The annual rate of growth now stands at just 0.9% – the lowest level since April 2012, according to estate agent group Your Move.
A typical home has gained around £3,000 in value over the past year to stand at an average of £302,626.
But monthly declines are steadily eroding this increase.
In September prices dipped by 0.1%, marking the sixth month out of the last seven to have witnessed falling values.
The average price is now 0.7% below the level of £304,866 seen last December.
Should be booming
As a result, prices are expected to be falling in annual terms by the end of 2018, housing analysts at Acadata said.
Peter Williams and John Tindale from the group said: “All regions, with the exception of Greater London, have seen a decline in their annual rates of house price growth, hence the current downward pressure on prices is countrywide, as opposed to being a small number of isolated occurrences.
“All this comes at a time when interest rates are at almost historic lows, mortgage supply is good, the number of people in work is higher than a year earlier, and average weekly earnings have increased by 2.4%, on a year-on-year basis.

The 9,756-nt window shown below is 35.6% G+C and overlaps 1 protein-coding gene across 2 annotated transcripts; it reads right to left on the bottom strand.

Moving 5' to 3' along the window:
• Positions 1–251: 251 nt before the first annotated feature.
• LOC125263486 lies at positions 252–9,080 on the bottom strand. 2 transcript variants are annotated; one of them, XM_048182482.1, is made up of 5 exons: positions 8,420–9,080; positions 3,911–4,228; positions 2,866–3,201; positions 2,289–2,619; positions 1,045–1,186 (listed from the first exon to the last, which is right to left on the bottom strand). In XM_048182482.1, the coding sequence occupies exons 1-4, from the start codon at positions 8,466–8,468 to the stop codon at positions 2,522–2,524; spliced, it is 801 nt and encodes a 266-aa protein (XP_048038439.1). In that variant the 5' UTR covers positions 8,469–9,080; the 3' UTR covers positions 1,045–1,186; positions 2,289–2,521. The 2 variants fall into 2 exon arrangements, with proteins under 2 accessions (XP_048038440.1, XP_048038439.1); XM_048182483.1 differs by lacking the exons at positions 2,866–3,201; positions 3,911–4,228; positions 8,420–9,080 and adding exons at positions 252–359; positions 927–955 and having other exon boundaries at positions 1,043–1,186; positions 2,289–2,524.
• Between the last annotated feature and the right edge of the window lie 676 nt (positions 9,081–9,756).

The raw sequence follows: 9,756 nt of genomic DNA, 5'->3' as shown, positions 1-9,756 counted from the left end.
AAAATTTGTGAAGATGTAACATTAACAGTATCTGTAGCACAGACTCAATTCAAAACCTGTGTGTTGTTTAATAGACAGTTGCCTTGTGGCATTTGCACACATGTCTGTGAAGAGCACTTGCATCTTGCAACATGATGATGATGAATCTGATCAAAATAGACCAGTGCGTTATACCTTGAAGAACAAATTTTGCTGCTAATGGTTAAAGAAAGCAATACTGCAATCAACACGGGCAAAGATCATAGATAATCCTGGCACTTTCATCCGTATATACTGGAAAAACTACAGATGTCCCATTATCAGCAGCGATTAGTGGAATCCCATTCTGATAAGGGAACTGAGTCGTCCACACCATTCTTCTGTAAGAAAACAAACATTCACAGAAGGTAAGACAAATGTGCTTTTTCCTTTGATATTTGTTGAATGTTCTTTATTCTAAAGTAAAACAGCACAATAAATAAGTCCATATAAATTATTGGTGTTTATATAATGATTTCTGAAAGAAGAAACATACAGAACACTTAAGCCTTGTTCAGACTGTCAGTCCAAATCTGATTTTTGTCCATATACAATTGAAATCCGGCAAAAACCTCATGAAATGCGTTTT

“The housing market should be booming.”
The South East is the only region so far where prices have fallen on an annual basis – down by 0.1%.
Greater London had the biggest price growth at 3.9%, followed by the West and East Midlands at 2.9% and 2.3% respectively.
After the South East, the lowest growth was in the East of England at 0.6%.
Oliver Blake, managing director of Your Move said: “The chancellor will face a difficult balancing act for housing when he comes to do his Budget at the end of this month.
“He’ll probably be keen to tackle the continuing problems with affordability whilst addressing ways to stimulate the market.”